Friday, April 21, 2006

Free Speech and Tee Shirts

On April 20th, the Ninth Circuit Court of Appeals issued an opinion in a case entitled Harper v Poway Unified School Distinct et al. This case involved a high school student named Harper who sought an injunction against the school to allow him to wear a tee shirt that said “Be ashamed, our school embraced what God has condemned” on one side, and “Homosexuality is shameful” on the other side. In an opinion by left wing Ninth Circuit Court Justice Reinhardt, the Ninth Circuit upheld the district court’s decision not to grant an injunction in Harper’s favor.

The case arose out of a context. In 2003 and 2004, Harper’s high school had allowed the Gay-Straight Alliance to hold a “day of silence” protesting in favor of homosexuality and against those who believe homosexuality is wrong. Harper wore the tee shirt in response to the school’s apparent effort to condone homosexuality through the sanctioned demonstrations.

Somewhat to his credit, the principal of the school did have an extended discussion with Harper about the tee shirt rather than immediately throwing him off campus or suspending him. Nevertheless, the school district refused to back Harper’s free speech rights and the court likewise has denied Harper the opportunity to express his views about homosexuality and his school’s apparent choice to favor what was once thought unspeakable.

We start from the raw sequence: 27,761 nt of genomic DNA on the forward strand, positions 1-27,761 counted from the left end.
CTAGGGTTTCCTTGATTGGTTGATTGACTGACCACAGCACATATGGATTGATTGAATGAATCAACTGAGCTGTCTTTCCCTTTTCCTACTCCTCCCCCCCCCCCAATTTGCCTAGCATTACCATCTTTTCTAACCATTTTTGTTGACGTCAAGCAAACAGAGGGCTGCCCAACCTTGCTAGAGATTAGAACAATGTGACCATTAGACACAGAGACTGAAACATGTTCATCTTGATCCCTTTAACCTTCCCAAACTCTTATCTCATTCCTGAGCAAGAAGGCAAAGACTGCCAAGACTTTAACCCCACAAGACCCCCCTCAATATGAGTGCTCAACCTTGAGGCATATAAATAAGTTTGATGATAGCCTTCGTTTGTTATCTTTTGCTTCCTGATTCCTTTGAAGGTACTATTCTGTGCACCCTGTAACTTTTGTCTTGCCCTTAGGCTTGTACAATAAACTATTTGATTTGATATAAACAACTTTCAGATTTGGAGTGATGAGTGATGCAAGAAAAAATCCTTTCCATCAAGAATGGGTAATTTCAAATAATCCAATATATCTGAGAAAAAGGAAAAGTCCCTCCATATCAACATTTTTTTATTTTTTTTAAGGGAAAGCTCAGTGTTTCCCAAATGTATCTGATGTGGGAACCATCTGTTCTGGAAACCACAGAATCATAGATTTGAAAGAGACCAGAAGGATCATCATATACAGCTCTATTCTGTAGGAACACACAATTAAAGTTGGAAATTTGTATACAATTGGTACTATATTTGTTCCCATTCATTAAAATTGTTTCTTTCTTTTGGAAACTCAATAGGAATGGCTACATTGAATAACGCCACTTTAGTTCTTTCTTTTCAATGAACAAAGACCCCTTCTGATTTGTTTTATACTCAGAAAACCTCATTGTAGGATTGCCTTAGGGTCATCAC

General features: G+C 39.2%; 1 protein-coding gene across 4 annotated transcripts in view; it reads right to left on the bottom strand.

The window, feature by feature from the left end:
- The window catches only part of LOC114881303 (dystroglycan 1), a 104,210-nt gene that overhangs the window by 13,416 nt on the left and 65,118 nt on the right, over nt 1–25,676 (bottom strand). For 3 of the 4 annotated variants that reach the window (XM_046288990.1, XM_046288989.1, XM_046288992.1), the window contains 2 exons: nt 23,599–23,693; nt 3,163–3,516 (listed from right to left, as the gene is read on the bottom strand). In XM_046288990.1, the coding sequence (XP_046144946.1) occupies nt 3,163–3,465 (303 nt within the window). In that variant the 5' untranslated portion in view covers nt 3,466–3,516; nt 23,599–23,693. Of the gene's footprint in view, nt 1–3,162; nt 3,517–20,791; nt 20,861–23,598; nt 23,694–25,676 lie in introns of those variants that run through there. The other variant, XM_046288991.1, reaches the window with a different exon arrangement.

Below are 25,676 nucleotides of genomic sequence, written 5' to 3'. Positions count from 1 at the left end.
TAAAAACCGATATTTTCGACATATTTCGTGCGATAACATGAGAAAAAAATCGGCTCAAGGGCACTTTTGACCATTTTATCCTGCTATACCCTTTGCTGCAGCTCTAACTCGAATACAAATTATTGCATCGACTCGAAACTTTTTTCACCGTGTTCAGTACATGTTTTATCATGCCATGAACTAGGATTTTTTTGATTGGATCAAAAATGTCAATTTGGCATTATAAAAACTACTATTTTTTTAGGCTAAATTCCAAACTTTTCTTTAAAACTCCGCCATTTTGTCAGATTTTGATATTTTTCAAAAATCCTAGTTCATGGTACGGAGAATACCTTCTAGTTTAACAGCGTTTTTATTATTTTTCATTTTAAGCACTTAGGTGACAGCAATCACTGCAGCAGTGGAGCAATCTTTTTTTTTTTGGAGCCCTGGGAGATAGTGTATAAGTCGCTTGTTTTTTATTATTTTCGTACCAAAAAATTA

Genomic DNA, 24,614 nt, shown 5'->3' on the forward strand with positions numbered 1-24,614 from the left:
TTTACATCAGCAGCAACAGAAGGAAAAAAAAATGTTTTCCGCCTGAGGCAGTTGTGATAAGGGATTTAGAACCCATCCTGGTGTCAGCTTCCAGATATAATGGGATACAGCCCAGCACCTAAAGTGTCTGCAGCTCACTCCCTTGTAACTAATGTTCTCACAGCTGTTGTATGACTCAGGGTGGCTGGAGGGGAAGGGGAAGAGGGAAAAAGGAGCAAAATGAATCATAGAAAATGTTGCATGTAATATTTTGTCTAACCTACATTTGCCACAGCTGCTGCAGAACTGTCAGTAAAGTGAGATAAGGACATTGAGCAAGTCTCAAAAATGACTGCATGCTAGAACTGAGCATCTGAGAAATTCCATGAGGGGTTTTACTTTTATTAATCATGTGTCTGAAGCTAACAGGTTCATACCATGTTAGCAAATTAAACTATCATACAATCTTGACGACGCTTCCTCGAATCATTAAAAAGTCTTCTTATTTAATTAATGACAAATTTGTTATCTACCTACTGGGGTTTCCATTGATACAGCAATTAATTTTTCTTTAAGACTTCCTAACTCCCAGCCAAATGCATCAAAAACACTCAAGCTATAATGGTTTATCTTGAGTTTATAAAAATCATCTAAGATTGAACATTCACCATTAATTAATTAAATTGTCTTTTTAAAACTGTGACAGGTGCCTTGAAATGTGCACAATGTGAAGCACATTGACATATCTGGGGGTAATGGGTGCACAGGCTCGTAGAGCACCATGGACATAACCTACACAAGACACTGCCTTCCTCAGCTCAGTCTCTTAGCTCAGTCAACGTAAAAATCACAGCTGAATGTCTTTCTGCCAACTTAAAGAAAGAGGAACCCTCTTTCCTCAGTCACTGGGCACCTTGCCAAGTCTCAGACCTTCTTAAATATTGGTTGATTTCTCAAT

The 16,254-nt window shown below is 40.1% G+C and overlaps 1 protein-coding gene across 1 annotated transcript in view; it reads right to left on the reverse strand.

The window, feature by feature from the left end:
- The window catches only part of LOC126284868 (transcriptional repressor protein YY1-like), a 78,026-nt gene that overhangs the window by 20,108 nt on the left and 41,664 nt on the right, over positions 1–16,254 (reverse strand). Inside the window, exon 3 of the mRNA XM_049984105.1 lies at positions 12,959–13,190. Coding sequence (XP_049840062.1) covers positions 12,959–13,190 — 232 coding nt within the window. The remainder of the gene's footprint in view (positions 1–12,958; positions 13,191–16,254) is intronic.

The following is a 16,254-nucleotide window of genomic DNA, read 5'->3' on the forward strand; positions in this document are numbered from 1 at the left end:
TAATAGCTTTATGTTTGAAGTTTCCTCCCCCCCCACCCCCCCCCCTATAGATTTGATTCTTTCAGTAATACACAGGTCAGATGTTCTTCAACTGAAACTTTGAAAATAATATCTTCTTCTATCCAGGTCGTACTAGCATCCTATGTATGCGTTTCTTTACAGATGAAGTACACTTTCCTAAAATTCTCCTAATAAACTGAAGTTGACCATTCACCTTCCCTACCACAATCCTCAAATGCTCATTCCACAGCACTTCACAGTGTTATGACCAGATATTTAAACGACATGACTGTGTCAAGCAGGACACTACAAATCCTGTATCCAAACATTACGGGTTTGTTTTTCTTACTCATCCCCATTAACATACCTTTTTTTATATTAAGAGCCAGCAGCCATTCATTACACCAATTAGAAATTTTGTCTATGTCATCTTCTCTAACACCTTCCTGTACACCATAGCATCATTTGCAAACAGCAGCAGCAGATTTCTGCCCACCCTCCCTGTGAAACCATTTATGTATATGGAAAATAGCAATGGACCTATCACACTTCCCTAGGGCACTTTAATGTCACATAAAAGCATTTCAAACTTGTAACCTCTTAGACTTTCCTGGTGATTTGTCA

In justifying its opinion, the Ninth Circuit Court of Appeals relies upon the standards laid out by the Supreme Court of the United States for student speech issues in Tinker v Des Moines Independent Community School District 393 U.S. 503 (1969). Here it basically says that students don’t leave their free speech rights at the door when they enter school, but that there may be some reasons why a school may regulate student speech. “First, a school may regulate student speech that would impinge upon the rights of other students, Tinker, 393 U.S. at 509. Second, a school may prohibit student speech that would result in substantial disruption of or material interference with school activities. Ibid at 514.” Harper at page 17 of the slip opinion. Specific facts in Tinker involve students wearing black armbands in protest of the Viet Nam War at their school. The Supreme Court held that the school could not prevent the students wearing the armbands. That this is what Tinker is about is somewhat ironic when we look at the Ninth Circuit Court opinion in Harper. Certainly the wearing of black armbands in the 1960’s would have been highly offensive to a large portion of the students, especially those with parents in the Military or serving in Viet Nam. In addition, the kind of speech protected in Tinker was clearly political. Arguably, Harper’s speech was also part of a debate about public policy in the schools. The school’s sponsorship of the prior events in favor of the homosexual lifestyle certainly would create a forum for discussion unless it was legal for the school to discriminate between various speech based upon point of view. But what you must know is that the Supreme Court’s philosophy of free speech in the last 20 years or so specifically rejects viewpoint discrimination. Normally, that is the one thing a government entity must not do. Yet what did the Ninth Circuit decide in the Harper case?